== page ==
Our "practice" of botanical-style aquariums is becoming more and more "mainstream" all the time, with hobbyists from all sorts of aquatic disciplines dabbling with, and incorporating botanical materials into their work. Some are doing it purely for the aesthetics; some for fish breeding, others for the adventure- and some simply want to do some cool experimentation!
When people ask me why I like to add leaves to my aquariums, I can probably give hem a dozen or more reasons why; among the most important is for the ecological "enhancements" they offer as they break down.
Regardless of YOUR rationale for adding "stuff" to your tanks, it's important to follow some basic "best practices" that those of us in the game for a while have learned- sometimes, painfully, I might add! One of those is to go SLOWLY when adding materials to an established aquarium.
I know, I know. We must have mentioned this literally 5,000 times in they blog and elsewhere- but it's fundamental to what we do.
It seems logical, but in practice, it's not always that easy to restrain ourselves, right? I mean, it's just a bunch of leaves and stuff...What could go wrong?
Well, a lot, if we're less than careful!
Think about what happens when leaves and botanical materials fall into streams and other bodies of water in nature.
When leaves fall into streams, field studies have shown that their nitrogen content typically will increase. Why is this important? Well, for one thing, scientists see this as evidence of microbial colonization, which is correlated by a measured increase in oxygen consumption.
This is interesting to me, because the rare "disasters" that we see in our tanks (when we do see them, of course, which fortunately isn't very often at all)- are usually caused by the hobbyist adding a really large quantity of leaves and botanicals at once to an established, stable aquarium, resulting in the fishes gasping at the surface- a sign of...oxygen depletion?
That makes sense, right?
These are interesting clues about the process of decomposition of leaves when they enter into our aquatic ecosystems. They have implications for our use of botanicals and the way we manage our aquariums. I think that the simple fact that pH and oxygen tend to go down quickly when leaves are initially submerged in pure water during lab tests gives us an idea as to what to expect in aquariums..
And to an aquarist, rapid changes in the environment = bad news.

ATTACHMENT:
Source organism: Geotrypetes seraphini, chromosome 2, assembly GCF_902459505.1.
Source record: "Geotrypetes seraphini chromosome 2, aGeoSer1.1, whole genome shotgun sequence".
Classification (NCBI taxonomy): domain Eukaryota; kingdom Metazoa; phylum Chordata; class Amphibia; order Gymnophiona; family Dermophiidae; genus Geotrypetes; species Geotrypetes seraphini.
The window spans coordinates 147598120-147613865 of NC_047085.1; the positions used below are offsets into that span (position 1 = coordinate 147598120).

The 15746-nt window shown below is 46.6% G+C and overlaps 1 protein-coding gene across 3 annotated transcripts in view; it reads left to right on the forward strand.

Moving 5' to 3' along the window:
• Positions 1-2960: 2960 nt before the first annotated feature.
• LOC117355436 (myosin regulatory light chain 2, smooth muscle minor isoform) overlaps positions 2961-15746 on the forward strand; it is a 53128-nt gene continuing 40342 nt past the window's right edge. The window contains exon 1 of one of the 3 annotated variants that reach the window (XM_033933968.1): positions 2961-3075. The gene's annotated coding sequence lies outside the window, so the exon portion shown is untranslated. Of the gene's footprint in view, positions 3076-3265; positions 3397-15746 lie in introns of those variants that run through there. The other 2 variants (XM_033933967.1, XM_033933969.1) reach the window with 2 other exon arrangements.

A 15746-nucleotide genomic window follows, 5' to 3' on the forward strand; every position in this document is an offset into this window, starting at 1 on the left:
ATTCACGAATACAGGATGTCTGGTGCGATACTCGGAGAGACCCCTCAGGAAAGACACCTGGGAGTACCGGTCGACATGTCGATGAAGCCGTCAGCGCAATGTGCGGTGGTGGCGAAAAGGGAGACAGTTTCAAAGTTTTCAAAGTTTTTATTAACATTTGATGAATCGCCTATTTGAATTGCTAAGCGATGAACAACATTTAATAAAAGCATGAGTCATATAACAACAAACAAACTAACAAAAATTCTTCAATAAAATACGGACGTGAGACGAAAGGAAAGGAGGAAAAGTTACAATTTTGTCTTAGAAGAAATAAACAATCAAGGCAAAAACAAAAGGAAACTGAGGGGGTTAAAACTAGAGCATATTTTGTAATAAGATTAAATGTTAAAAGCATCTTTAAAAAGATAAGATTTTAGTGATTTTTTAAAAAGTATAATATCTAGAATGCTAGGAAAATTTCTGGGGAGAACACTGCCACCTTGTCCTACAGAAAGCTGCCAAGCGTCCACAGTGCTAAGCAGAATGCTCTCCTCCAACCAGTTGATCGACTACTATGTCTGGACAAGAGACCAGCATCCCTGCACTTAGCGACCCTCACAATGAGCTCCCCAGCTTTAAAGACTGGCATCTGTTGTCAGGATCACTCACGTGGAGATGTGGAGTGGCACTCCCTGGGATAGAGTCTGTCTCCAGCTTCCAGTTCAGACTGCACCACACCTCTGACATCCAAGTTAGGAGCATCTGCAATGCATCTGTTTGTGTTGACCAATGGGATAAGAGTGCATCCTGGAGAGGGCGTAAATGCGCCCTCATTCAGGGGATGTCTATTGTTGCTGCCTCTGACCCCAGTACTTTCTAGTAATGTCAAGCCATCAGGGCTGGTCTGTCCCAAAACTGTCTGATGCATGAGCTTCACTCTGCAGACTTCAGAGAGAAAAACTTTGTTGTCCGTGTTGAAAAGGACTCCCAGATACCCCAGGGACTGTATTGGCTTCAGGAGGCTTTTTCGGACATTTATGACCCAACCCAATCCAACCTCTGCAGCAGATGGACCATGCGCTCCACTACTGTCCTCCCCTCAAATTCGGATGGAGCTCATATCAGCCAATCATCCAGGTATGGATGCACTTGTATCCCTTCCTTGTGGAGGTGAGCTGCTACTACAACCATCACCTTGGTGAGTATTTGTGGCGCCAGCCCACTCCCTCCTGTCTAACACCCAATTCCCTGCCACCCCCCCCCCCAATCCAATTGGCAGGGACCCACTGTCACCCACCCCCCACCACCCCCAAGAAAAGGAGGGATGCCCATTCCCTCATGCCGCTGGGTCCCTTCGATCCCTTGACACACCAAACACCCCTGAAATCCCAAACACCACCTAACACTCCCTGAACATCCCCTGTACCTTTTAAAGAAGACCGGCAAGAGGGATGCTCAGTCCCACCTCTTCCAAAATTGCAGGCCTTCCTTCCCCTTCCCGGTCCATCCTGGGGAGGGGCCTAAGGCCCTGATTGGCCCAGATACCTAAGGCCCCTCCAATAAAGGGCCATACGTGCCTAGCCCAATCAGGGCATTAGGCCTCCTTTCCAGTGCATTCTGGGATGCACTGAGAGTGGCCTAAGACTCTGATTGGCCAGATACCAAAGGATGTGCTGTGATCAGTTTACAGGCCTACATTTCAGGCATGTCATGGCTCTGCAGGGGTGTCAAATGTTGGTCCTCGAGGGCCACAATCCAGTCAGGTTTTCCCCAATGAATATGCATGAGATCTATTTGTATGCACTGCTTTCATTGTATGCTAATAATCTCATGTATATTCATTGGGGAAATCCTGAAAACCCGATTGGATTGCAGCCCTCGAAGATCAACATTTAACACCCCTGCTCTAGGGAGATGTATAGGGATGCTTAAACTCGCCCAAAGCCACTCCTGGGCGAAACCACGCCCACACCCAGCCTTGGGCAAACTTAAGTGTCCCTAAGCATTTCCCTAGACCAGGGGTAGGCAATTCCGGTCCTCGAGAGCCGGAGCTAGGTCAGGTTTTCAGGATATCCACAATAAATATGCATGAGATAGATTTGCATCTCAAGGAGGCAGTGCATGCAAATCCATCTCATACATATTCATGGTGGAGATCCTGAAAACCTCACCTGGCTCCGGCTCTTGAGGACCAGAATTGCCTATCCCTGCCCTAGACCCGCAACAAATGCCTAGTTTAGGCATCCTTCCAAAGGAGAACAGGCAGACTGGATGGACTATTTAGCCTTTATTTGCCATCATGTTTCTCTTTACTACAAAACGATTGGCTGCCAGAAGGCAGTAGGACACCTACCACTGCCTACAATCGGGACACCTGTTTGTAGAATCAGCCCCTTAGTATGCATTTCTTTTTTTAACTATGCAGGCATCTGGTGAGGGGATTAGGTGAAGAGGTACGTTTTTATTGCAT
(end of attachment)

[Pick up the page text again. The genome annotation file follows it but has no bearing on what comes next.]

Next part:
A lot of the initial environmental changes will happen rather rapidly, and then stabilize over time. Which of course, leads me to conclude that the development of sufficient populations of organisms-beneficial bacteria- to process the incoming botanical load is a critical part of the establishment of our botanical-style aquariums.
Fungal populations are also important in the process of breaking down leaves and botanical materials in water as are higher organisms, like insects and crustaceans, which function as what ecologists call "shredders." So the “shredders” – the animals which feed upon the materials that fall into the streams, process this stuff into what scientists call “fine particulate organic matter."
You know, "detritus" and "stuff in the water."
In studies conducted in tropical rainforests in Venezuela, decomposition rates were really fast, with 50% of leaf mass lost in less than 10 days! Interesting, but is it tremendously surprising to us as botanical-style aquarium enthusiasts? I mean, we see leaves begin to soften and break down in a matter of a couple of weeks- with complete breakdown happening typically in a month or so for many leaves.
And biofilms, fungi, and algae are still found in our aquariums in significant quantities throughout the process- just like in nature.
The wild habitats that we are fascinated by are highly dynamic environments, and change continuously. They're constantly evolving, accumulating new materials, and creating new physical habitats for fishes to forage among. These new food sources and chemical/energy inputs are important to the biological diversity and continuity of the flooded forests and streams of the tropics.
We replicate this process in the aquarium by adding new botanicals, conducting water exchanges, etc. The basics of aquarium husbandry and management haven't really changed in a century. And they are just as applicable to the botanical-style/blackwater aquarium as any other. The only real "difference" here is in the context- and how we understand what is actually going on and why.
We are not managing aquariums to be sterile glass boxes, "dioramas", or "zen gardens." It's not just a "look." We are understanding that a real "nature/natural-style aquarium" embraces the processes of nutrient import/export, decomposition, bacteria/fungal growth, and long-term nutrient utilization by the organisms which we keep. The appearance is far different than a system strictly set up for aesthetics. Rather, our systems offer a unique combination of form AND function...what we call "functional aesthetics."
The "look" and the "function"- working hand in hand to create a replication of Nature far more authentic than what we've done in the past in the hobby. And what is required to execute this?
Patience. A long-term view. Observation. Understanding.
Stay studious. Stay patient. Stay diligent. Stay observant. Stay creative. Stay adventurous. Stay curious...
And Stay Wet.